For a shot of culture she suggests visiting Musee d'art contemporain de Montreal, on Rue Sainte-Catherine, Canada's premier museum dedicated only to contemporary art.
NUNAVUT - Susan Aglukark
"I was born in Manitoba, but consider myself Manitoban by default. It just so happened that the Ft. Churchill hospital was the closest at the time of my delivery," explains singer, songwriter and activist Susan Aglukark.
In her heart, she belongs to the Territory of Nunavut and a tiny community called Kimmirut (formerly known as Lake Harbour), is a good example of why she loves it so much.
"You are forced to shut down from all else and to simply enjoy nature in all its glory. As soon as you get there, (depending on the season) you can pretty much take any turn on the path and then you are off fishing."
NEWFOUNDLAND & LABRADOR - Alan Doyle
When Great Big Sea member Alan Doyle is in St. John's, there's a trail he takes from Cuckholds Cove to Signal Hill that he considers one of the most scenic city walks in Canada. That's not surprising because you are flanked by the majestic Atlantic Ocean on one side and have a grand view of the city on the other.
"The stark beauty of the rocky cliffs as they are beaten by the endless waves reminds me that I'm on a rock in the middle of the ocean, completely disconnected and unique," says Doyle, who grew up in Petty Harbour, a town with less than 1,500 residents about 30 minutes from St. John's, which has fewer than 1,500 residents. "I love it."
NOVA SCOTIA - Anne-Marie Woods
Some places in Canada just lend themselves to providing the inspiration an artist may need to write a poem or even a one-woman show. Just ask Anne-Marie Woods, former member of the internationally known a cappella group, Four the Moment. Her favourite spot in her home province of Nova Scotia is a bench on Citadel Hill, located in Halifax. These days, this multi-talented woman (she's a poet, playwright, actor and producer) always visits with a notepad and pen in hand, ready to create should the mood strike.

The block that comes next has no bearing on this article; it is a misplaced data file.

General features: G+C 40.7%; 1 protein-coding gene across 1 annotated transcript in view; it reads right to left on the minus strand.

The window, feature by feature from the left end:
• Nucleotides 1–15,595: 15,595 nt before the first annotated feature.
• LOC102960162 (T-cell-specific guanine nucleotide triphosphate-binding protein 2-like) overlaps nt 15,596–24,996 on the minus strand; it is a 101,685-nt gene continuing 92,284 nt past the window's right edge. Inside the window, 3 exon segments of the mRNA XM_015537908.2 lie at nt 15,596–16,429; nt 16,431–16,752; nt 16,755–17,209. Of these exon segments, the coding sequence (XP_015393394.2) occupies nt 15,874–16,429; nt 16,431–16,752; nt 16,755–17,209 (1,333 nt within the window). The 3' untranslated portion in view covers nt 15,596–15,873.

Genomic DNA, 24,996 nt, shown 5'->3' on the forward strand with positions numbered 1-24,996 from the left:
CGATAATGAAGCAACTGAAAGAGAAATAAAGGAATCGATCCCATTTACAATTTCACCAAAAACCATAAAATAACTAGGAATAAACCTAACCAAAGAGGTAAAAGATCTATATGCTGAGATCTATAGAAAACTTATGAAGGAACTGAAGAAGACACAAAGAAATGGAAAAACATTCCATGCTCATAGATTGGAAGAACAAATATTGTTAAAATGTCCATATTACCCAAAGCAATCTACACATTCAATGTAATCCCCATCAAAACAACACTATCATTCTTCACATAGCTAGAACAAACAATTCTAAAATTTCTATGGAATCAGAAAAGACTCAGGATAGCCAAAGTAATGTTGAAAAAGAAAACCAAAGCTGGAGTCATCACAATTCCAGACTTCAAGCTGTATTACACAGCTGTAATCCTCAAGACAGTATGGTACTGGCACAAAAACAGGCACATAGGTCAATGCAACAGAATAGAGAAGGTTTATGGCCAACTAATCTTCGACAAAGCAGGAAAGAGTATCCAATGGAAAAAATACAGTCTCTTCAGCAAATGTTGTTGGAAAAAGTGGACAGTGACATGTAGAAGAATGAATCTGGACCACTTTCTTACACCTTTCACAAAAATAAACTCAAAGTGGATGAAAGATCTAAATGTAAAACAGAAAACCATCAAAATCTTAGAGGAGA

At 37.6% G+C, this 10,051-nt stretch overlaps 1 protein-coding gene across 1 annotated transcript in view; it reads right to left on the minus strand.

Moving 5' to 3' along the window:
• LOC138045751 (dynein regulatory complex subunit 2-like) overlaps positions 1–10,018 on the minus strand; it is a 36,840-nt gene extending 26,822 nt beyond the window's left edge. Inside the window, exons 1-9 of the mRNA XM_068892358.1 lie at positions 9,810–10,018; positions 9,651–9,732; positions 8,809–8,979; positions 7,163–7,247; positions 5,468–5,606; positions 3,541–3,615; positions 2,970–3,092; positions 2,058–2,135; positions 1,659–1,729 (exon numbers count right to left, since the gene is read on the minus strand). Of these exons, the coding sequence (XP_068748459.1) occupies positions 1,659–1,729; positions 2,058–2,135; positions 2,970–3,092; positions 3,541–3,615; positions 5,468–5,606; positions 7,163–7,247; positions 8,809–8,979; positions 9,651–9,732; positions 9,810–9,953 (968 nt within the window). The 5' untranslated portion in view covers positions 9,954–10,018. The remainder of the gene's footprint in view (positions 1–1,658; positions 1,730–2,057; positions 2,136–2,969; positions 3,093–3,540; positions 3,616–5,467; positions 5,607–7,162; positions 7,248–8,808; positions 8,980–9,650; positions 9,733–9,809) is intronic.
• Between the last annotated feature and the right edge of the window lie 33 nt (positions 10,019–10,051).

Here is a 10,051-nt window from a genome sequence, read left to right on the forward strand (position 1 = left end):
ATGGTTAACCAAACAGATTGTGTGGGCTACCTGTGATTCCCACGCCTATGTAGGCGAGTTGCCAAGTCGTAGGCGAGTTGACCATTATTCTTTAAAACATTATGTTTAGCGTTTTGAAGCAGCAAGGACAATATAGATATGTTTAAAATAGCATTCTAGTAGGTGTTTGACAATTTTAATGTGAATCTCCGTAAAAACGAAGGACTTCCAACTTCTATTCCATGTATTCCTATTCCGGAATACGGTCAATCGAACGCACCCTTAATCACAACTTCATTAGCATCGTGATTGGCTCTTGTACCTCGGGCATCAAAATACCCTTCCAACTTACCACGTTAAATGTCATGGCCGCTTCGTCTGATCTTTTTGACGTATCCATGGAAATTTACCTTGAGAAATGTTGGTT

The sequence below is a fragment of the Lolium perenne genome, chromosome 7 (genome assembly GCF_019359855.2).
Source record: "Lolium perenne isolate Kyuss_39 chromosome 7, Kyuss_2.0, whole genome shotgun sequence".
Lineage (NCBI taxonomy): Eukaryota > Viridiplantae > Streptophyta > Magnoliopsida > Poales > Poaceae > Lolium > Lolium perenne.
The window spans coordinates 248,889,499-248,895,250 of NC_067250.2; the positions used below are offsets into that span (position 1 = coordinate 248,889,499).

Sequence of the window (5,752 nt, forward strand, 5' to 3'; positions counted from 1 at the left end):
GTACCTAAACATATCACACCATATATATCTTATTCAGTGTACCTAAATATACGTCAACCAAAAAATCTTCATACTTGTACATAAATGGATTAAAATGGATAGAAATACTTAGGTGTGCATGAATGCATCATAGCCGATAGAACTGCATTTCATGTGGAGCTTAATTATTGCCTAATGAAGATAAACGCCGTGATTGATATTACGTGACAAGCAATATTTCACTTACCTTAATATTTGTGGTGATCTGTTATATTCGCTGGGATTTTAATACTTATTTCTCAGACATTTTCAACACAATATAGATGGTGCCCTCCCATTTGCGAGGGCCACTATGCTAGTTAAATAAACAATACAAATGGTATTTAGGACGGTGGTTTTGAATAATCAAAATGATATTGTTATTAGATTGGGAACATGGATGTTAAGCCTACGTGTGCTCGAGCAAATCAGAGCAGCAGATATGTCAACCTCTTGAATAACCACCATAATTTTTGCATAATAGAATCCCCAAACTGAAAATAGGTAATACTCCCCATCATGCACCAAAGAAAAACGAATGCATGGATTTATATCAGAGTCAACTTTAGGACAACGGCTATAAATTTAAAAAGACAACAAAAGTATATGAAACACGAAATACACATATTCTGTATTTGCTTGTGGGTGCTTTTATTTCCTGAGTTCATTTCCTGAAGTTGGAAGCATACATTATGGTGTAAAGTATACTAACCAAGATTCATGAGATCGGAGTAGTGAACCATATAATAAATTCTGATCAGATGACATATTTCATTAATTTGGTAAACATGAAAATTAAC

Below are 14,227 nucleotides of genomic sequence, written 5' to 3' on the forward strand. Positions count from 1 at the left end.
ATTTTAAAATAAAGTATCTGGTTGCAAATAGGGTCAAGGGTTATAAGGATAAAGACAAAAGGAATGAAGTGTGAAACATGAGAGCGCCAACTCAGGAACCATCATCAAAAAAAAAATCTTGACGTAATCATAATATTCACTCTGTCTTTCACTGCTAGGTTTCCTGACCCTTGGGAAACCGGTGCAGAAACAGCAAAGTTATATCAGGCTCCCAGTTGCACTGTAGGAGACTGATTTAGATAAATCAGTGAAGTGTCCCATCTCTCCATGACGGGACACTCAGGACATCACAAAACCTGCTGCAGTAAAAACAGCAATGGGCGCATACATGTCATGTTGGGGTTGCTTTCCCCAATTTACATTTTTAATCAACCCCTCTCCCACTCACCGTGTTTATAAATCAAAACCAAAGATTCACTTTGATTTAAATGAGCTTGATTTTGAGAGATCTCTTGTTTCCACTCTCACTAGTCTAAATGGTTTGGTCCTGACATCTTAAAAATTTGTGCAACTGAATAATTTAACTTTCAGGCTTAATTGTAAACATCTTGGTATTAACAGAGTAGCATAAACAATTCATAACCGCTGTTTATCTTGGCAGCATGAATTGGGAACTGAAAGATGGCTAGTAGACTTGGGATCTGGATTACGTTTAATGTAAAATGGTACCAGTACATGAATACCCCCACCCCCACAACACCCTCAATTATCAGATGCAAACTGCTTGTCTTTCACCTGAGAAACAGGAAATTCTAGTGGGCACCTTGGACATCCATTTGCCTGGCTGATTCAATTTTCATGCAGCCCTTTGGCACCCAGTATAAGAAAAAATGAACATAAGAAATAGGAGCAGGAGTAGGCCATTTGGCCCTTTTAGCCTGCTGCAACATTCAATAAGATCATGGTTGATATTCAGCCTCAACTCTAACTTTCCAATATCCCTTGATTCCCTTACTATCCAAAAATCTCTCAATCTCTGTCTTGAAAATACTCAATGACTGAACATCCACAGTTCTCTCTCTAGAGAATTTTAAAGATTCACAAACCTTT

"I'll walk up the steps and take in the sights. When I sit there I have an amazing view of downtown Halifax. I feel like I'm somewhere on top of the world, but most of all I feel at peace."
PRINCE EDWARD ISLAND - Patricia Murray
Patricia Murray is one of the leading Gaelic singers in the world and the first Canadian to win Scotland's most prestigious Gaelic singing award, but Murray credits finding "her voice" to The College of Piping and Celtic Performing Arts of Canada, located in her hometown of Summerside.
"The director of the school heard me singing and felt that my voice would lend well to traditional Celtic and Gaelic songs. Up to that point, I had dabbled in jazz and musical theatre and had no exposure to Scottish or Irish music," says Murray. "It still amazes me how this one place has inspired my direction and passion in life."